This article was adapted from an article by Julian Agyeman [i]. Cities of difference are places where we are “in the presence of otherness”, as Sennett puts it—namely, our increasingly different, diverse, and culturally heterogeneous urban areas.[ii] Difference is, in my opinion, a more expansive and useful concept than diversity, which...

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2 April 2018

What’s Under the Car Hood? Looks Like Good News for Stormwater Pollution
Emily Wier, New York

The literature has established that electric vehicles are better for the environment—they produce less pollution than a conventional gas vehicle, regardless of the electricity mix used to fuel the vehicle.[1] They are more efficient, and in part thanks to many state policies[2]—the costs of ownership are decreasing and the vehicles are...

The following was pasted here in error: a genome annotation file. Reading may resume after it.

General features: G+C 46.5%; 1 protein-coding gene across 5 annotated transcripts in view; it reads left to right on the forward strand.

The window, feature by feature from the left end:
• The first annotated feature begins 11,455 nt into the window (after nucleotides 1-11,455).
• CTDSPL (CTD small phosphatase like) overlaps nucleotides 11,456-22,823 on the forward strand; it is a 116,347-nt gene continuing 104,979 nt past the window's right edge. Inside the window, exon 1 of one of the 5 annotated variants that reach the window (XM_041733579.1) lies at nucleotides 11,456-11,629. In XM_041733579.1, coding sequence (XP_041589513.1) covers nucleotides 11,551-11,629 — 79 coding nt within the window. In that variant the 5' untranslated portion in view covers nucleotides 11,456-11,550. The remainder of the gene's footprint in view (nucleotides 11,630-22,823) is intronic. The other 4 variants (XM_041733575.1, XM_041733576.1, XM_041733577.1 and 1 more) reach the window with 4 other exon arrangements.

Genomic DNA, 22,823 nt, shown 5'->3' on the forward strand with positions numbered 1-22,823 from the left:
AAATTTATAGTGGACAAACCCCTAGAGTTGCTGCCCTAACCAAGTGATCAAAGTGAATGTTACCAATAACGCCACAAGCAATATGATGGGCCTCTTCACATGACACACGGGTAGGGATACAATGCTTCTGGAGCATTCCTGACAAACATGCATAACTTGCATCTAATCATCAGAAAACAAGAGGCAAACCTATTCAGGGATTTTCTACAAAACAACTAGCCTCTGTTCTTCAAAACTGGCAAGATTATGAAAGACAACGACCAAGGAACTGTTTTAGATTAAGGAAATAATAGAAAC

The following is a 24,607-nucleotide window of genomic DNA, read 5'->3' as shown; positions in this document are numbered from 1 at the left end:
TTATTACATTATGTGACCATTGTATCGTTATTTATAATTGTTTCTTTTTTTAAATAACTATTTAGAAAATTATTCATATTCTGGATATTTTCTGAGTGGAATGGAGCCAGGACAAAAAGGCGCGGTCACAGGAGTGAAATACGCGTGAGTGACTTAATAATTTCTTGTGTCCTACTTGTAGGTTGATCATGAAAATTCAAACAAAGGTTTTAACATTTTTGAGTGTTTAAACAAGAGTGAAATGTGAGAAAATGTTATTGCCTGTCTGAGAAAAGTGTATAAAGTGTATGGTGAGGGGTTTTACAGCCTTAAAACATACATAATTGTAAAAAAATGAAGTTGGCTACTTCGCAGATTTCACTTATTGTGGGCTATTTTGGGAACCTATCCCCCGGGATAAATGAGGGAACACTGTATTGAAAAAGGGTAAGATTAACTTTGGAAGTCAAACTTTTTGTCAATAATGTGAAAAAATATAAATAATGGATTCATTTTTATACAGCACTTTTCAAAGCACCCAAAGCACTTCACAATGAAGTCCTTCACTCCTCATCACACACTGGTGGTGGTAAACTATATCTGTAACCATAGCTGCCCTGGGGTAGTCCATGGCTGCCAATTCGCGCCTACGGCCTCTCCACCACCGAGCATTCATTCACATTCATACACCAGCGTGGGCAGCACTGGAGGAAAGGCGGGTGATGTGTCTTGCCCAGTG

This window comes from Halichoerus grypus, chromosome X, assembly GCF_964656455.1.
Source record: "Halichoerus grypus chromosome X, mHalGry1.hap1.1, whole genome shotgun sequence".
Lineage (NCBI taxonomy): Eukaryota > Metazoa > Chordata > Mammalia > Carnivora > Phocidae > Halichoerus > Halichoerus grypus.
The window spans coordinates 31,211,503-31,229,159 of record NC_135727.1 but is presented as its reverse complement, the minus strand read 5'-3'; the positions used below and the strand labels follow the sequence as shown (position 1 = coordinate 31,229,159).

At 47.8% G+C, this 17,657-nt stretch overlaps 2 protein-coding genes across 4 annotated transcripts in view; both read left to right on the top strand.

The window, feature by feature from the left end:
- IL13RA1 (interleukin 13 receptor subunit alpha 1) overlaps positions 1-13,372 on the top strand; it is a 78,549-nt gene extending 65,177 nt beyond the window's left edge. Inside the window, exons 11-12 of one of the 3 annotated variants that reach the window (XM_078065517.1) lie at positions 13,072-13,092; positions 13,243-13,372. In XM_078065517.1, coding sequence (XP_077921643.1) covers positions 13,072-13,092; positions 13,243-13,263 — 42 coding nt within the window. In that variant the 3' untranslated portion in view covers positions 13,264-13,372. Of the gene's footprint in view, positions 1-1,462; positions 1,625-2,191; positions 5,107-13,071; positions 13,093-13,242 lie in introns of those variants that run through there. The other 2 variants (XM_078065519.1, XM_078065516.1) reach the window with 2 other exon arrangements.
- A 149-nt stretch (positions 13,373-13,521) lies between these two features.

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March, 2018

29 March 2018

The Sheffield Street Tree Massacre: Notes from a Public-Private Partnership Gone Wrong
Christine Thuring, Sheffield

Often described as Europe’s greenest city, Sheffield is reputed to have more trees per capita than any other, with over 100,000 trees spread across parks and open spaces, 10.4 percent woodland by area, and approximately 36,000 street trees. However, a public-private partnership (P3) is dramatically altering Sheffield’s urban forest. The various particulars of the...

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26 March 2018

Protecting More with Less: More Nature in Cities with the Science of Strategic Conservation
Will Allen, Chapel Hill